The Tenet document, negotiated by CIA Director George Tenet, has not yet been made public. But Israel's Ha'aretz newspaper said it stipulated that the Israeli army would refrain from offensive operations in Palestinian Authority (PA) territory, and that within a week of the resumption of security cooperation, the army would have to submit a timetable for withdrawing to the positions it held before the outbreak of the uprising on Sept. 28, 2000.
A Palestinian official said the PA has committed itself to arresting and interrogating militants who plan to commit attacks against Israel, which falls short of Israel's demands that the PA re-arrest militants it released at the start of the uprising.
The question of arrests, which will be unpopular with many Palestinians, points up the domestic cost for Arafat of agreeing to the cease-fire plan, especially with no immediate gains to show for it. The cease-fire was blasted yesterday by Hamas leader Mahmoud Zahar, as "just American pressure to protect Israeli targets from the Palestinian resistance. "Anyone who arrests someone will face popular confrontations, so I do not think there will be mass arrests in the coming months."
Sharon, meanwhile, is incurring the animosity of Jewish settlers for agreeing to the cease-fire. After a woman was wounded yesterday by a shooting near a West Bank settlement, Pinhas Wallerstein, a settler leader, said: "We expected attacks. Until someone shouts the emperor is naked and the murderer is a murderer, we will remain pawns in the government's international negotiations."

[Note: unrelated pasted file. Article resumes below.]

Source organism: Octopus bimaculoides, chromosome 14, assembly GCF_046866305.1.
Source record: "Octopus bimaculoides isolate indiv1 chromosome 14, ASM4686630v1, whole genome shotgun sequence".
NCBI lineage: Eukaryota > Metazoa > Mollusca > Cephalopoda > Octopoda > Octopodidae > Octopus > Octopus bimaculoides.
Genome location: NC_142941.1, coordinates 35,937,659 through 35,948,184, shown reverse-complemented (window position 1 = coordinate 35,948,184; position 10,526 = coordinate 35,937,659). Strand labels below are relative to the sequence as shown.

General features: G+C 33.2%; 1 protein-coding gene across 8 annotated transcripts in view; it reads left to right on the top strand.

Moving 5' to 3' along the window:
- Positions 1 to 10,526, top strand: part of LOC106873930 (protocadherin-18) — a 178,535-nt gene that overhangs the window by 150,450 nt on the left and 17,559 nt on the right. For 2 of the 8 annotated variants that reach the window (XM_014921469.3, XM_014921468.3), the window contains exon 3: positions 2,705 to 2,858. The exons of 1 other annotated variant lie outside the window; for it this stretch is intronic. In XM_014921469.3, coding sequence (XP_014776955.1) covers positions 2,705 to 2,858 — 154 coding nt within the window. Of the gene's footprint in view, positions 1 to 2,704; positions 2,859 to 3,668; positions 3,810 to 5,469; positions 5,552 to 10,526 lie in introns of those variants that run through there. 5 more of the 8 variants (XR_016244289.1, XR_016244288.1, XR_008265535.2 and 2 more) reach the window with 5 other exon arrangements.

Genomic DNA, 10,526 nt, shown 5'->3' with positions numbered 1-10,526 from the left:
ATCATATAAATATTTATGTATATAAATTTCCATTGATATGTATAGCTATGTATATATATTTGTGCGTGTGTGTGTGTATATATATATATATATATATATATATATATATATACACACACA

Supporters of former Prime Minister Benjamin Netanyahu, a potential rival for leadership of Sharon's Likud party, have also been flaying the prime minister for not responding with devastating strikes to the Tel Aviv bombing and shooting incidents in recent days.
On the other hand, if the cease-fire leads to peace negotiations, Sharon will face pressure from his Labor party coalition partner to offer more to the Palestinians than the 42 percent of the West Bank he has previously specified.
"If Arafat returns to negotiations and stops the terror, this is liable to put the national unity government to a real test, said Industry Minister Dalia Itzik. "Arafat and his refusal to cease the fire was the unifying factor behind this government. The position of Labor is clear. We seek serious and genuine negotiations to advance the peace process. I'm not sure all the elements in the coalition agree to this."
But if the Palestinian public does not see signs of a settlement halt quickly, the cease-fire will be in trouble, warns Palestinian lawmaker Azmi Shueibi.
"If the Israelis will not stop the settlement activity, the fire will restart. The factions will say to Arafat: 'You promised but did not deliver.' "
Arafat may have the toughest time with his own predominant faction in the the Palestine Liberation Organization, Fatah, predicts Shikaki.
"Fatah has promised the masses that the intifada will lead to the end of occupation. Arafat has to show Fatah that what he has gotten is the beginning of the end of occupation. He has to show them the objective is still there though the tools are different."
(c) Copyright 2001. The Christian Science Monitor